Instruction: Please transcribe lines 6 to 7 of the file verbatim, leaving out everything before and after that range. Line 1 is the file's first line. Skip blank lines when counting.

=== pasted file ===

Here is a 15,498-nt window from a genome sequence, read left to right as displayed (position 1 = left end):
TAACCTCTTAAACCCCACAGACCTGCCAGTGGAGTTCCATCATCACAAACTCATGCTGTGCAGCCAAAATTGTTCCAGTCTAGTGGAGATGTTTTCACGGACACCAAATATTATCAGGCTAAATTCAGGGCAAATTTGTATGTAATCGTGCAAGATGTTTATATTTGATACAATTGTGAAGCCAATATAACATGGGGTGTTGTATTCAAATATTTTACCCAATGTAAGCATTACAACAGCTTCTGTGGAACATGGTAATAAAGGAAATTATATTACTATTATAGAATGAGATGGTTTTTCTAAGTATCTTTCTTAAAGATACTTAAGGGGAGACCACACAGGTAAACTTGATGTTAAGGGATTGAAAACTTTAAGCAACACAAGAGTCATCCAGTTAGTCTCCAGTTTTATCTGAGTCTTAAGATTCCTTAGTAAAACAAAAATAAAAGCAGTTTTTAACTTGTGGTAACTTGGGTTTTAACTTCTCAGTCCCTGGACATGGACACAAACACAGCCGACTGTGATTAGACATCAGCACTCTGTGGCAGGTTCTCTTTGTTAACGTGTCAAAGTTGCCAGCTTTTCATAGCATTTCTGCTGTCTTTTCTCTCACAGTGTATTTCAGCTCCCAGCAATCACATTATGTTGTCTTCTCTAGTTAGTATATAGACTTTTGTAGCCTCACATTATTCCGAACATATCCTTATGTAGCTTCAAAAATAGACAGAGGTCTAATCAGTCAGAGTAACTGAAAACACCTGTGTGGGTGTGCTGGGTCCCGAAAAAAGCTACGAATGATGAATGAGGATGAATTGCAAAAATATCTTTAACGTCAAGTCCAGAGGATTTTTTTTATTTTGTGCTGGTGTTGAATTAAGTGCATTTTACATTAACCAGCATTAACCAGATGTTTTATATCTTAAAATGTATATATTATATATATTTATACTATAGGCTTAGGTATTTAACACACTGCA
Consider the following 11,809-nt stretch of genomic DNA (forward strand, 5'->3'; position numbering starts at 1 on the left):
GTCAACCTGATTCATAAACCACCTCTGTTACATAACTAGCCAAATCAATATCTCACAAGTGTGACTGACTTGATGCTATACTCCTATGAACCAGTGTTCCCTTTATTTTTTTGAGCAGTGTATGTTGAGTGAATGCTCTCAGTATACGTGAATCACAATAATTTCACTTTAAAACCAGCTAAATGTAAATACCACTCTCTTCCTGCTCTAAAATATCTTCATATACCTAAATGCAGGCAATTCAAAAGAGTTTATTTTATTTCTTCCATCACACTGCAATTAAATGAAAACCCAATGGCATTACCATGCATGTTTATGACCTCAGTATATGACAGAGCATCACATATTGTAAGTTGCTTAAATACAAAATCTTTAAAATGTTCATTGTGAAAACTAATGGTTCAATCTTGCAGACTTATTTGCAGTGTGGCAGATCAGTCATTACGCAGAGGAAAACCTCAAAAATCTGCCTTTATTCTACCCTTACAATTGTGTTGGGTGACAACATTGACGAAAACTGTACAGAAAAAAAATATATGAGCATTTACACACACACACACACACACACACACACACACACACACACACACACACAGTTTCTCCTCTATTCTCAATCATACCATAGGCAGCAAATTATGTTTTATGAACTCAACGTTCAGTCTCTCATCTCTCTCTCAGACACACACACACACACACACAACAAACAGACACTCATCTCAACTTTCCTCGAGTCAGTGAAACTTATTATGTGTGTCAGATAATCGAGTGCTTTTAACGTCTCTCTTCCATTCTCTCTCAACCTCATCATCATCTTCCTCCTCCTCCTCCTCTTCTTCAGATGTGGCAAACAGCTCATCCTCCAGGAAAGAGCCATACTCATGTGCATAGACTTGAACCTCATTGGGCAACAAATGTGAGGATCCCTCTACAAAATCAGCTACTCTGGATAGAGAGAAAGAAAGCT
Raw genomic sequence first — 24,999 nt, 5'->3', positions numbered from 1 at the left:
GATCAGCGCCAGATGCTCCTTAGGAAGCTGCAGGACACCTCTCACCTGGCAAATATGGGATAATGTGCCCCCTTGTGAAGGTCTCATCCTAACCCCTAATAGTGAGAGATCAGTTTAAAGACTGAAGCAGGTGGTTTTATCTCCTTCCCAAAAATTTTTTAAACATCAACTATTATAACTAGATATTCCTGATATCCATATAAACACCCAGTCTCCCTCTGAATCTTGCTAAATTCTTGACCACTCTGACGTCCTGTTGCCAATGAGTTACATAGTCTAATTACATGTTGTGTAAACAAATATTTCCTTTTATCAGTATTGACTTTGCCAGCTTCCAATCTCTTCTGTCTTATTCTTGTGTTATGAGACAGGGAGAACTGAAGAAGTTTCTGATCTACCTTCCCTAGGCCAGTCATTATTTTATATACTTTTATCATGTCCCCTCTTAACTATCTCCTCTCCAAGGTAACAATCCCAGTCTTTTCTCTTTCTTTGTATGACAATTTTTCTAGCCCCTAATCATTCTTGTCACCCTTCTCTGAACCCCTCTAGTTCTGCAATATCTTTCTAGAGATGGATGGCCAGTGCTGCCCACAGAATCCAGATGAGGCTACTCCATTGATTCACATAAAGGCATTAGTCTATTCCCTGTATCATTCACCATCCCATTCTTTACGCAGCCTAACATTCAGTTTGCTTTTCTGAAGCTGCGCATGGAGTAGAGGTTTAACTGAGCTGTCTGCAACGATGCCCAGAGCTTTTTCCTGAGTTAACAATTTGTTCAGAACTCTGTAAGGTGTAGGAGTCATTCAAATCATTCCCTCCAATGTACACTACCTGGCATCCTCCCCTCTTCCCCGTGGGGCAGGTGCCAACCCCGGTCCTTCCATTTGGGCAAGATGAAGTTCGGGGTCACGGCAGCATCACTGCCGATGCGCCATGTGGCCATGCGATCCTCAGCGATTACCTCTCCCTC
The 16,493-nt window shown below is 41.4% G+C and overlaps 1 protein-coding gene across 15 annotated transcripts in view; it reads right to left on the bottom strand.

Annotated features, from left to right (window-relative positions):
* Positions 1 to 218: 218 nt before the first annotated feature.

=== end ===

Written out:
GATCAGCGCCAGATGCTCCTTAGGAAGCTGCAGGACACCTCTCACCTGGCAAATATGGGATAATGTGCCCCCTTGTGAAGGTCTCATCCTAACCCCTAATAGTGAGAGATCAGTTTAAAGACTGAAGCAGGTGGTTTTATCTCCTTCCCAAAAATTTTTTAAACATCAACTATTATAACTAGATATTCCTGATATCCATATAAACACCCAGTCTCCCTCTGAATCTTGCTAAATTCTTGACCACTCTGACGTCCTGTTGCCAATGAGTTACATAGTCTAATTACATGTTGTGTAAACAAATATTTCCTTTTATCAGTATTGACTTTGCCAGCTTCCAATCTCTTCTGTCTTATTCTTGTGTTATGAGACAGGGAGAACTGAAGAAGTTTCTGATCTACCTTCCCTAGGCCAGTCATTATTTTATATACTTTTATCATGTCCCCTCTTAACTATCTCCTCTCCAAGGTAACAATCCCAGTCTTTTCTCTTTCTTTGTATGACAATTTTTCTAGCCCCTAATCATTCTTGTCACCCTTCTCTGAACCCCTCTAGTTCTGCAATATCTTTCTAGAGATGGATGGCCAGTGCTGCCCACAGAATCCAGATGAGGCTACTCCATTGATTCACATAAAGGCATTAGTCTATTCCCTGTATCATTCACCATCCCATTCTTTACGCAGCCTAACATTCAGTTTGCTTTTCTGAAGCTGCGCATGGAGTAGAGGTTTAACTGAGCTGTCTGCAACGATGCCCAGAGCTTTTTCCTGAGTTAACAATTTGTTCAGAACTCTGTAAGGTGTAGGAGTCATTCAAATCATTCCCTCCAATGTACACTACCTGGCATCCTCCCCTCTTCCCCGTGGGGCAGGTGCCAACCCCGGTCCTTCCATTTGGGCAAGATGAAGTTCGGGGTCACGGCAGCATCACTGCCGATGCGCCATGTGGCCATGCGATCCTCAGCGATTACCTCTCCCTC
The 16,493-nt window shown below is 41.4% G+C and overlaps 1 protein-coding gene across 15 annotated transcripts in view; it reads right to left on the bottom strand.